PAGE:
China Presses on With Crackdown on Tech Data and Overseas IPOs
(Bloomberg) -- Beijing pressed ahead with moves to assert greater control over technology companies, continuing a campaign that’s roiled financial markets and prompted Washington to suspend public offerings by Chinese companies on U.S. exchanges until risks are better disclosed.
In a flurry of action Friday, authorities summoned the country’s largest technology companies for a warning on data security, vowed tighter oversight of overseas share listings and accused ride-hailing companies of anti-competitive behavior.
A meeting of the Chinese Communist Party’s elite Politburo chaired by President Xi Jinping offered investors little reassurance that overhauls tightening the state’s grip on industries from private education to technology and property will slow in the second half. The Politburo pledged “improvement” in the system for approving overseas listings by companies, Xinhua reported, without giving details.
That means authorities want to institutionalize such policies and restore the confidence of foreign investors, said Lu Ting, chief China economist at Nomura Holdings Inc.
The Politburo’s vow comes after ride-hailing company Didi Global Inc.’s software was removed from app stores in China after it listed in the U.S. and China’s internet regulator announced that tech companies with more than a million users would need to pass a security review before listing overseas.
The Ministry of Industry Information Technology on Friday told 25 of China’s largest internet and hardware companies, including Alibaba Group Holding Ltd. and Tencent Holdings Ltd., to carry out internal reviews and rectify issues ranging from data security to consumer-rights protections. In a separate statement, China’s transport ministry said authorities will step up oversight of ride-hailing and on-demand trucking companies, adding that some firms in the industry are operating irregularly and disrupting fair competition.
Read more: Didi sinks as China vows to root out ride-hailing “illegalities”
What Bloomberg Economics Says...
One thing is strikingly clear in the wide-ranging discussions of the Politburo meeting on Friday -- the ‘set our own agenda’ philosophy is becoming a core principle in China’s policy making. This is most prominently reflected in its first formal stated aim of ‘enhancing independence of macroeconomic policy’ and its intention to improve oversight of listings of Chinese companies in other countries.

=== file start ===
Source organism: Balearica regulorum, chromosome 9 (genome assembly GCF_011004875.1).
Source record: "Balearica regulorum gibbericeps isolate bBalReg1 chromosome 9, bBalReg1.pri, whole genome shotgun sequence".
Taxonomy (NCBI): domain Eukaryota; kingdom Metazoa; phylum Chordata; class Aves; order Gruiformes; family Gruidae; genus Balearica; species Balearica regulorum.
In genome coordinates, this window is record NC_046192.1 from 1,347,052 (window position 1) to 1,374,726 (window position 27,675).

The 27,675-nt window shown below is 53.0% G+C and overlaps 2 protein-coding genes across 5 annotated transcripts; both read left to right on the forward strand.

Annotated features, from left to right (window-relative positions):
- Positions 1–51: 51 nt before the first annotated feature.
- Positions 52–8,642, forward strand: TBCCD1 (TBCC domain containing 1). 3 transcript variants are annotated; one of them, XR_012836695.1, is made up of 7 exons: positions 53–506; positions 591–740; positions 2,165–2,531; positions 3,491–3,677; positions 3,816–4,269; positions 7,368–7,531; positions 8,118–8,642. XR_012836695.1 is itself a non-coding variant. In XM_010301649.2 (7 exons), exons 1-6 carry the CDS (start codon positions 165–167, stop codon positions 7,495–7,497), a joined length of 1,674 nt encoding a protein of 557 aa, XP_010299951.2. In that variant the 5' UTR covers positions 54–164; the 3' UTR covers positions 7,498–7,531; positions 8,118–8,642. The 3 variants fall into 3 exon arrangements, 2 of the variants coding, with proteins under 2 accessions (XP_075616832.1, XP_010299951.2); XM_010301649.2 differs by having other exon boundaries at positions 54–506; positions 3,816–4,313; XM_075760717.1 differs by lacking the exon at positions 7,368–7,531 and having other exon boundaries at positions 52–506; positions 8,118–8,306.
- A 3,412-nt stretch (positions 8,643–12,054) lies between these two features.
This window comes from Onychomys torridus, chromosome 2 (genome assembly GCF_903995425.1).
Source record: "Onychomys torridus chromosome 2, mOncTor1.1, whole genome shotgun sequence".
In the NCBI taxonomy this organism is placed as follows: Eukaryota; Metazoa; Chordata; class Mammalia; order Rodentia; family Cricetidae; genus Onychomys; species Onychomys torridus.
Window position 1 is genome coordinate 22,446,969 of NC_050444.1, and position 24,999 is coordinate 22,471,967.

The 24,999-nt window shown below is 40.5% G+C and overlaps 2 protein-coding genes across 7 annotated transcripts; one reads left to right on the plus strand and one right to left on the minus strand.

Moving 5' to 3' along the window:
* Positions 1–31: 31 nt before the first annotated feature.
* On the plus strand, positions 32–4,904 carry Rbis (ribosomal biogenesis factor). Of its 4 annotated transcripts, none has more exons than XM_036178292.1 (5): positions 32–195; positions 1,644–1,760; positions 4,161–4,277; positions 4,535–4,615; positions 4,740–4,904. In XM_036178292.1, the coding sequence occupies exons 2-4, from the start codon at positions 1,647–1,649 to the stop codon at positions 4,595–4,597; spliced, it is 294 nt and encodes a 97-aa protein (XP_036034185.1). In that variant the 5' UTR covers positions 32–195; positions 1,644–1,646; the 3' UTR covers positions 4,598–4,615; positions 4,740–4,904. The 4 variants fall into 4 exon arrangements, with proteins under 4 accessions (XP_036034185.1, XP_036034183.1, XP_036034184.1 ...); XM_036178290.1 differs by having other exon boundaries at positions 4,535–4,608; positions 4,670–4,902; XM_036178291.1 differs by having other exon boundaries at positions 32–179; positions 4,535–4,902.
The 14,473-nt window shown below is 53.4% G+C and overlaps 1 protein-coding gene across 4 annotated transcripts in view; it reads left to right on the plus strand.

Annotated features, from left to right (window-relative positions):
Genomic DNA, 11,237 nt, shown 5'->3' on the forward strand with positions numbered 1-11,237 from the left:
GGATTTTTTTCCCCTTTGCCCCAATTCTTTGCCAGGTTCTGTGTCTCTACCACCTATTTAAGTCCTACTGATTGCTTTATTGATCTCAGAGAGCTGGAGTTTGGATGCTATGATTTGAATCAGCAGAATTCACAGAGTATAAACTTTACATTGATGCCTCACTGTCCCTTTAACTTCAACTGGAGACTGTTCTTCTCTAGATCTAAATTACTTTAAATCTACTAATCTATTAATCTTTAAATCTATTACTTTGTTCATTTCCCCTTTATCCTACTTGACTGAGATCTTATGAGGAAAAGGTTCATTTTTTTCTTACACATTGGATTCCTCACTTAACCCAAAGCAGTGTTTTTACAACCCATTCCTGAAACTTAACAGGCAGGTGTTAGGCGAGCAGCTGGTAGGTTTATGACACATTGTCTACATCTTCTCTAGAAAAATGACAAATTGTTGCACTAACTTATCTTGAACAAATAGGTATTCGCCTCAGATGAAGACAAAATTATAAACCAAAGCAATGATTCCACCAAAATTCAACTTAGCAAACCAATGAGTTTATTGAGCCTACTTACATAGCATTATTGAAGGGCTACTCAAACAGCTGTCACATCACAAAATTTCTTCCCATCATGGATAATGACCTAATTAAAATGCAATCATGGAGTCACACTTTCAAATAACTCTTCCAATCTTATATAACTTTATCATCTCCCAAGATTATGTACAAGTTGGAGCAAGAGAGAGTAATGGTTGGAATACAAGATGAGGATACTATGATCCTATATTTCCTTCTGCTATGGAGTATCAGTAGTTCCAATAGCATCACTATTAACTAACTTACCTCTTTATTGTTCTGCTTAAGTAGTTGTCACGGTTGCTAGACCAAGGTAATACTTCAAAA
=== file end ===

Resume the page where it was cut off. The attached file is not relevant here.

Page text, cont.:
Chang Shu, chief Asia economist
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The U.S. Securities and Exchange Commission has halted initial public offerings of Chinese companies until they provide more disclosures about investment risks. SEC Chair Gary Gensler said the Chinese government’s crackdown on foreign listings and enhanced cybersecurity reviews are “relevant to U.S. investors.”
The July meeting of the 25-member Politburo normally focuses on economics but was overshadowed by the regulatory moves this month following the Communist Party’s official 100th anniversary.
The summary of the meeting suggests the “recent regulatory focus impacting the market such as anti-monopoly and data security rules in the internet sector could be here to stay,” economists at Goldman Sachs Group Inc. said in a note.
Chen Long, an economist at Beijing-based consulting firm Plenum, said the pace will probably slow in coming months, “but I wouldn’t call that a dialing back.” “Because some of the policies were delayed for the anniversary celebrations, the frequency of policy announcements in July was a bit too hectic,” he said. “I don’t think this is a normal pace.”
The tone of the Politburo meeting suggested fiscal and monetary support would remain broadly stable in the second half, analysts said. Economic growth stabilized in the second quarter of 2020 and growth is likely to slow for the rest of the year as favorable base effects fade and export demand eases.
The Politburo pledged more effective fiscal support for the economy and said monetary policy would provide sufficient liquidity.
The Politburo described the external environment as “becoming even more complicated and grim” as the global pandemic continues to develop, according to Xinhua. That suggests a more cautious outlook for growth, said Nomura’s Lu, who added that the language around controlling real-estate prices suggests Beijing will retain property restrictions.
The focus on fiscal policy suggests Beijing wants local governments to step up the pace of infrastructure spending in the second half, said Ding Shuang, chief economist for Greater China and North Asia at Standard Chartered Plc in Hong Kong.
“Because fiscal spending was slow in the first half of the year, so its acceleration in the second half will help control the economy’s downward pressure,” he said.
China’s Finance Minister Liu Kun pledged at a briefing Friday that fiscal policy in the second half “won’t take a U-turn, and will keep up with the strength necessary” to boost consumption and investment.
The Politburo’s call for more “autonomy” in macro policies signals that policy makers want to tailor policies based on the domestic economy, instead of following the Federal Reserve’s policy pace, Ding added. The meeting for the first time vowed to strengthen “cross-cyclical adjustment,” a phrase that has been interpreted to mean authorities will take a longer time frame when considering policy support and will avoid overstimulating the economy.
The Politburo said it will coordinate policies this year and next year to make sure the economy operates in a reasonable range. It also vowed to stabilize commodity prices after a surge in producer prices in the first half.
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